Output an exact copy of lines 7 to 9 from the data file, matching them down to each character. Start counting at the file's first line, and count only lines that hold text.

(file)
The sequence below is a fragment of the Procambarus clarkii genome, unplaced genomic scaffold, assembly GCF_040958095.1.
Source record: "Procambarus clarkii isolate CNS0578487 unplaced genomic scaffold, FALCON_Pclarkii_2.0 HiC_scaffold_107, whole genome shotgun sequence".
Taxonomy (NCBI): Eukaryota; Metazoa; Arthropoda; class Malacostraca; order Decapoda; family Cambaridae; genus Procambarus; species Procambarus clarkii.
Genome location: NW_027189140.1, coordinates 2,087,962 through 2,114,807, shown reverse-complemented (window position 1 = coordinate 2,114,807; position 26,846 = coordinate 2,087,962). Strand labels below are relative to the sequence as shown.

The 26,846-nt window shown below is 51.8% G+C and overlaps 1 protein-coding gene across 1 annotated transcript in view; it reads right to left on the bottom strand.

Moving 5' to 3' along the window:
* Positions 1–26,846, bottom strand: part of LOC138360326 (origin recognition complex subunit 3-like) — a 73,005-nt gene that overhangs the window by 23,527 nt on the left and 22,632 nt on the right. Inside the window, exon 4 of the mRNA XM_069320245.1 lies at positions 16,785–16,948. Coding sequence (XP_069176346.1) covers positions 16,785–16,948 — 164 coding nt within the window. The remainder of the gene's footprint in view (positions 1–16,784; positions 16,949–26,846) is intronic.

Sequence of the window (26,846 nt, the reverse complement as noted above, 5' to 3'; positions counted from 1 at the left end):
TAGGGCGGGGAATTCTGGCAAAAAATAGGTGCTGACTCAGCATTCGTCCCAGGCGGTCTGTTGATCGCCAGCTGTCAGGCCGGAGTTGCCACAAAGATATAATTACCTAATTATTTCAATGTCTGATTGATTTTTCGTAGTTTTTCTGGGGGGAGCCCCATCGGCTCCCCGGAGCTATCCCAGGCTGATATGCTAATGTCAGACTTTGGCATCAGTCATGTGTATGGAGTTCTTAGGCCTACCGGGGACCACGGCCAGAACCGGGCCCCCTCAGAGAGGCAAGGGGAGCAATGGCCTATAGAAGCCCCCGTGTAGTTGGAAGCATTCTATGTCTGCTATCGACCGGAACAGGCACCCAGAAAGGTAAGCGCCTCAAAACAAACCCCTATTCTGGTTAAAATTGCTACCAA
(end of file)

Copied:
* Positions 1–26,846, bottom strand: part of LOC138360326 (origin recognition complex subunit 3-like) — a 73,005-nt gene that overhangs the window by 23,527 nt on the left and 22,632 nt on the right. Inside the window, exon 4 of the mRNA XM_069320245.1 lies at positions 16,785–16,948. Coding sequence (XP_069176346.1) covers positions 16,785–16,948 — 164 coding nt within the window. The remainder of the gene's footprint in view (positions 1–16,784; positions 16,949–26,846) is intronic.

Sequence of the window (26,846 nt, the reverse complement as noted above, 5' to 3'; positions counted from 1 at the left end):
TAGGGCGGGGAATTCTGGCAAAAAATAGGTGCTGACTCAGCATTCGTCCCAGGCGGTCTGTTGATCGCCAGCTGTCAGGCCGGAGTTGCCACAAAGATATAATTACCTAATTATTTCAATGTCTGATTGATTTTTCGTAGTTTTTCTGGGGGGAGCCCCATCGGCTCCCCGGAGCTATCCCAGGCTGATATGCTAATGTCAGACTTTGGCATCAGTCATGTGTATGGAGTTCTTAGGCCTACCGGGGACCACGGCCAGAACCGGGCCCCCTCAGAGAGGCAAGGGGAGCAATGGCCTATAGAAGCCCCCGTGTAGTTGGAAGCATTCTATGTCTGCTATCGACCGGAACAGGCACCCAGAAAGGTAAGCGCCTCAAAACAAACCCCTATTCTGGTTAAAATTGCTACCAA